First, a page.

For many months now, some posters on QVC’s online forums have been complaining about “the letter.” A number of customers claim they have received letters from the No. 1 home shopping network warning them that they are returning too many items. The gist of the letter is apparently that these excessive returns are costing QVC too much time and money.
Customer complaints have surfaced again this week, on a QVC forum thread called “The Letter! The Q Has A Lot of Nerve!” Several irked customers claim they were sent the letter, charging that the warning violates QVC’s stated policy of merchandise being able to be returned within 30 days, no questions asked.
Skeptical posters said if such a letter exists, how come nobody has posted it on the forums. But other customers claimed that the letter and excerpts from it have been repeatedly posted, only to be quickly deleted.
It’s unclear how many returns trigger a warning letter, or what the precise consequences are if you keep sending back products. Are you banned from placing future orders with QVC? Is your Q Card revoked? Some posters claimed QVC was threatening to close the accounts of compulsive product-returners.
Let’s put it this way: We have been reading complaints about this “letter” for at least six months now on QVC’s jewelry forum. Unless mass hysteria has hit QVC’s viewers, or they are compulsive liars, we’ve got to believe the letter does exist and is being mailed.
We’d love to see it, by the way, if you have a copy. There’s got to be some fans of Joan Rivers, Robert Lee Morris, Barbara Bixby, Michael Dawkins, Judith Ripka and Jeanne Bice who have gotten it.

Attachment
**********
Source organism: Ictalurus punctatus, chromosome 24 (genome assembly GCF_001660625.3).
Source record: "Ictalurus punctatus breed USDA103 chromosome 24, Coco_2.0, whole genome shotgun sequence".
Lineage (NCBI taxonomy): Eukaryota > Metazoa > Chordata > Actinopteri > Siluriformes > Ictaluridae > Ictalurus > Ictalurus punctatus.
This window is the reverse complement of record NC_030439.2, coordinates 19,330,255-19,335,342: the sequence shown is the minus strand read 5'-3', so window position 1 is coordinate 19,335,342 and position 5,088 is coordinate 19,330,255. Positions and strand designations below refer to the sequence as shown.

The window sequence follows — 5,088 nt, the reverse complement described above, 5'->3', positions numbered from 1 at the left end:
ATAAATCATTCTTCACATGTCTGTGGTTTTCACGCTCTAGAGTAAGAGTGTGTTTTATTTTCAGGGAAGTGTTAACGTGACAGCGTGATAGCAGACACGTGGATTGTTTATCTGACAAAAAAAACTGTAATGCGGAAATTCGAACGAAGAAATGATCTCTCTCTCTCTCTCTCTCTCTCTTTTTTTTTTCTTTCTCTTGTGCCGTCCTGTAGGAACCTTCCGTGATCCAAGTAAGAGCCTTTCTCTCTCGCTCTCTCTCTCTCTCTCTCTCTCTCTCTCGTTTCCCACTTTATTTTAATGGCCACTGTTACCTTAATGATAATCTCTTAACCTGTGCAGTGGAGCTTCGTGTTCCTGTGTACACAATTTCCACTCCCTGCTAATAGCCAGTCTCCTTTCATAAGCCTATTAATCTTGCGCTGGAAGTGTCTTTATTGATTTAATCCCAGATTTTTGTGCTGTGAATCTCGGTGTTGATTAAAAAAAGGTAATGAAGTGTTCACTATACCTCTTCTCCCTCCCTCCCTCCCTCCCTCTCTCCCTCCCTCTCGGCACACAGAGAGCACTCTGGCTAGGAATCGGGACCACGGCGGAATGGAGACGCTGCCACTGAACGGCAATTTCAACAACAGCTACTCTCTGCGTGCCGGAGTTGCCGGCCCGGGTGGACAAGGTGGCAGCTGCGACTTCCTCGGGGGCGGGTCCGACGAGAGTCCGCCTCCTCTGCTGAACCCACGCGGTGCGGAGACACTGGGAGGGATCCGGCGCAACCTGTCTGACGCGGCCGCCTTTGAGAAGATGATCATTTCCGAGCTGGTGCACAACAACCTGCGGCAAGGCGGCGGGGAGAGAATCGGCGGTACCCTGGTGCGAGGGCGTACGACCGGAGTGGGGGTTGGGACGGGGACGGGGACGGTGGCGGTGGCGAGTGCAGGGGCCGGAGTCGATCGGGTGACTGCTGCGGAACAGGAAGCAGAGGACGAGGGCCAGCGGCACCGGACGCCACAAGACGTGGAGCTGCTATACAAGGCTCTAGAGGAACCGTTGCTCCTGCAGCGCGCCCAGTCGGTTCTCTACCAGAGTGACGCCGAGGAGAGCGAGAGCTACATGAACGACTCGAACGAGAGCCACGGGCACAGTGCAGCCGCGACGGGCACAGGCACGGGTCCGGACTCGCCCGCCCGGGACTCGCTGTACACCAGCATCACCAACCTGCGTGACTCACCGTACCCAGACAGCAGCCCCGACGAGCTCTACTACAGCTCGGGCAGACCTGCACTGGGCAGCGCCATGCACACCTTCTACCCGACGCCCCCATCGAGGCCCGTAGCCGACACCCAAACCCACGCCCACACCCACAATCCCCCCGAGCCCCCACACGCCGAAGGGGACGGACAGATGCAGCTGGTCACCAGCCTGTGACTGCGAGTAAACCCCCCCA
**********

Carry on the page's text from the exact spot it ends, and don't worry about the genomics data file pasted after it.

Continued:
QVC declined to comment on the matter. “QVC’s practice does not encompass sharing any information pertaining to our customers,” was the response from the home shopping channel’s PR department.
The purported letter has sparked a lively debate on the “Lot of Nerve” thread. There are 13 pages of comments. Some complained that they were returning more items because the quality of QVC’s products had gone downhill, or because of inconsistent sizing of its clothing. So customers shouldn’t be penalized for returning merchandise that’s not up to par, they argued.
“The new arrogance and greed of QVC never ceases to amaze me,” wrote one poster, who suggested people write their own letters to QVC’s president.
Another poster cited QVC’s return policy verbatim. “A customer may return an item to QVC (and its subsidiaries) for any reason within 30 days of the customer’s receipt of the item. QVC wants you to be completely satisfied with your purchase. If for any reason you’re not, send it back within 30 days of receipt for exchange or full refund of the purchase price, less applicable Q Return Label fee.”
She wrote, “If the above is NOT, in fact, QVC’s return policy, and QVC has some unwritten rule about the number of returns a customer can make, then what is stated above is clearly false advertising. I can’t imagine why QVC wouldn’t want to be as forthright as possible concerning their business practices.”
Others defended QVC, saying that “serial” returners were taking advantage of the 30-day return policy by using beauty or food items for nearly a month – or wearing clothes for special events — and then sending them back for a full refund.
Others argued that QVC was doing out-of-control shopaholics a favor by allegedly threatening to put the kibosh on their buying.
“I don’t blame QVC,” wrote one poster. “You must return close to 60 percent of purchases to get the letter.”
And still others said if customers are so dissatisfied with QVC’s products, whey do they keep shopping there?
“I do not think the letter is nervy,” yet another QVC defender wrote. “It’s good business.”